It’s all change as the new Formula 1 season kicks off. Here’s the new stuff you’ll need to get your head round.
1 The re-nosed cars
“This is a beautiful car,” said Jenson Button, unveiling his drive for the 2012 season, the McLaren MP4-27, “but many you see will not be.” No idle swipe – a rule change concerning crash safety means that every manufacturer, excepting McLaren, has had to adopt a garish “step nose” on the prow of their new-season cars.
Compare it to a human nose-job in reverse, all those once sleek snouts given unsightly kinks. “Ugly-looking,” admitted Red Bull engineering guru Adrian Newey of his team's new RB8. “Very strange,” said driver Felipe Massa, whose Ferrari, the F2012, looks from unflattering angles like a big scarlet multi-tool. McLaren have somehow worked around the rules to maintain a classic conk. What have they figured out?
2 The shifted allegiances
It’s been an off-season of furious team-name tweaks. Last year’s Team Lotus are now Caterham F1 Team, with Renault shimmying in to become Lotus F1 Team; meanwhile an influx of Russian loot means Virgin Racing rebrand as Marussia F1 Team, and Mercedes GP become Mercedes AMG to render shop-loads of team merch redundant if nothing else. Driver-wise, the biggie is the return of Kimi Raikkonen, signed to Lotus F1 after a two-year break overturning rally cars.
True, Raikkonen might actually be the most unengaging interviewee in all of sport (he makes you long for the wit and wonder of an ATP roundtable, pine for a post-javelin pow-wow at a minor athletics meet) but he recorded some seriously impressive times in testing and should figure on podiums. Elsewhere the charismatic Bruno Senna joins a Williams team desperate for a successful year after an atrocious 2011. Bruno’s uncle Ayrton was driving for Williams at the time of his fatal accident in 1994, but almost two decades on, says Bruno, the family are “super happy” for a Senna be back in league with Frank Williams’ storied team.
3 The deepening rivalries
At grid-front, the only goal will be to beat Red Bull’s all conquering child-warrior Sebastian Vettel as the 24-year-old German chases his third consecutive championship. If McLaren’s Lewis Hamilton can get over last year’s unsanctioned demolition derby with Felipe Massa (the pair collided four times in nine mid-season races) he'll challenge, as will Fernando Alonso, who rose above the name-calling about his unsexy new Ferrari to put in threateningly zippy times in testing.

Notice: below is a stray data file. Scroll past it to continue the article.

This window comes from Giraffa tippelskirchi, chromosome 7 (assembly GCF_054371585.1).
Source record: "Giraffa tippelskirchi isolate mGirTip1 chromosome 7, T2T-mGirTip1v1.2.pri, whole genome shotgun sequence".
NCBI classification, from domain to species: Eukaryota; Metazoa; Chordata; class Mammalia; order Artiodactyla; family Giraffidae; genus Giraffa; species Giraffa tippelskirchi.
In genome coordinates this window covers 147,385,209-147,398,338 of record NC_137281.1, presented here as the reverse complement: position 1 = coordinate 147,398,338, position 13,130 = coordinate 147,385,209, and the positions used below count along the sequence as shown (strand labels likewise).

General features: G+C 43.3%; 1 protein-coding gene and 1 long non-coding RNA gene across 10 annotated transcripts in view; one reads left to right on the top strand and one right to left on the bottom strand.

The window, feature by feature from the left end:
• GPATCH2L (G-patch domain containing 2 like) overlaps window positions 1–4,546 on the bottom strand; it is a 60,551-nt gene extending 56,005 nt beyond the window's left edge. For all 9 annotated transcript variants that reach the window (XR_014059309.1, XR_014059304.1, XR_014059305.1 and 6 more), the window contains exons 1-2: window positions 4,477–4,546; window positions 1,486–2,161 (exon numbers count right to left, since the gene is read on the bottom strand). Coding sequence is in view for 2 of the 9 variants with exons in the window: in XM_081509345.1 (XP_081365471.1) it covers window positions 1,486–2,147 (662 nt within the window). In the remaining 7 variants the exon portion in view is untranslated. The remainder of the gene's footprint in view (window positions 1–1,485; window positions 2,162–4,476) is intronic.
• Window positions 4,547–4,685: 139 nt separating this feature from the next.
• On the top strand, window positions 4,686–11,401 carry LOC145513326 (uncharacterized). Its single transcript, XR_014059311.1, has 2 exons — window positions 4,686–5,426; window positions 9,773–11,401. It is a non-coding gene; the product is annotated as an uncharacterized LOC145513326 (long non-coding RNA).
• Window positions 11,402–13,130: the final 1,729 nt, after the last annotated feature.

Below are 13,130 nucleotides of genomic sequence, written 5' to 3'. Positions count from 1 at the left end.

A proper calendar-length tussle between the three would be the ideal after Vettel practically wheel-spun his car and reversed to the title, unopposed, in 2011. Behind, watch Toro Rosso’s Jean-Eric Vergne and Daniel Riccardo – unofficially auditioning, they say, to replace Vettel’s Red Bull teammate Mark Webber should the 35-year-old retire at the end of the season.
4 The changed channels
A deal between BBC and Sky means competition will be shared across British schedules for the first time, with Sky showing everything on a new dedicated channel and the Beeb slimming its package to feature 10 of the bigger grand prixes... It's meant an 1849-like rush of talent away from the Corporation, with commentator Martin Brundle and trackside reporter Ted Kravitz hurriedly leaving for Sky, joining there former Sky Sports News darling Georgie Thompson who'll front coverage.
Sky will also debut a new pit reporter, Natalie Pinkham, this 32-year-old a wise poach from BBC 5Live’s radio squad. Randomly, Pinkham used to play girls-school hockey with Thompson. “We both loved a good tackle,” Pinkham tells Esquire, “which has set us up well for life in a man’s world.” Pinkham's true test won't come during interviews with the congenitally flirtatious Jenson Button, nor the ever cheerful Sebastian Vettel, but rather when it's time to get the Master of the Monosyllable, Kimi Raikkonen, to open up. What she's planning? “Vodka,” says Pinkham, which might just work.
5 The bonus track
Turkey, in 2012, has had its race bumped for a new US grand prix to be staged in November at the purpose-built, £190m "Circuit of the Americas" in Texas. (Notable features: a corner sequence designed in homage to Silverstone, and an ominously sited state-of-the-art medical centre.) Before that, if all goes the way of F1 president Bernie Ecclestone, there’ll again be a Bahrain grand prix in April.
The event was postponed last year due to massive civic upheaval, with watch groups, this year, begging the sport not to return while the country remains so troubled. “We would prefer it if they’d didn’t take part [here],” said the Bahrain Center for Human Rights. “I doubt that F1 can be a success in a country where serious abuses have been committed,” said Human Rights Watch. “We’ll be there!” said Eccelstone.
Natalie Pinkham is a reporter for Sky Sports F1 HD, which is now live
Words by Tom Lamont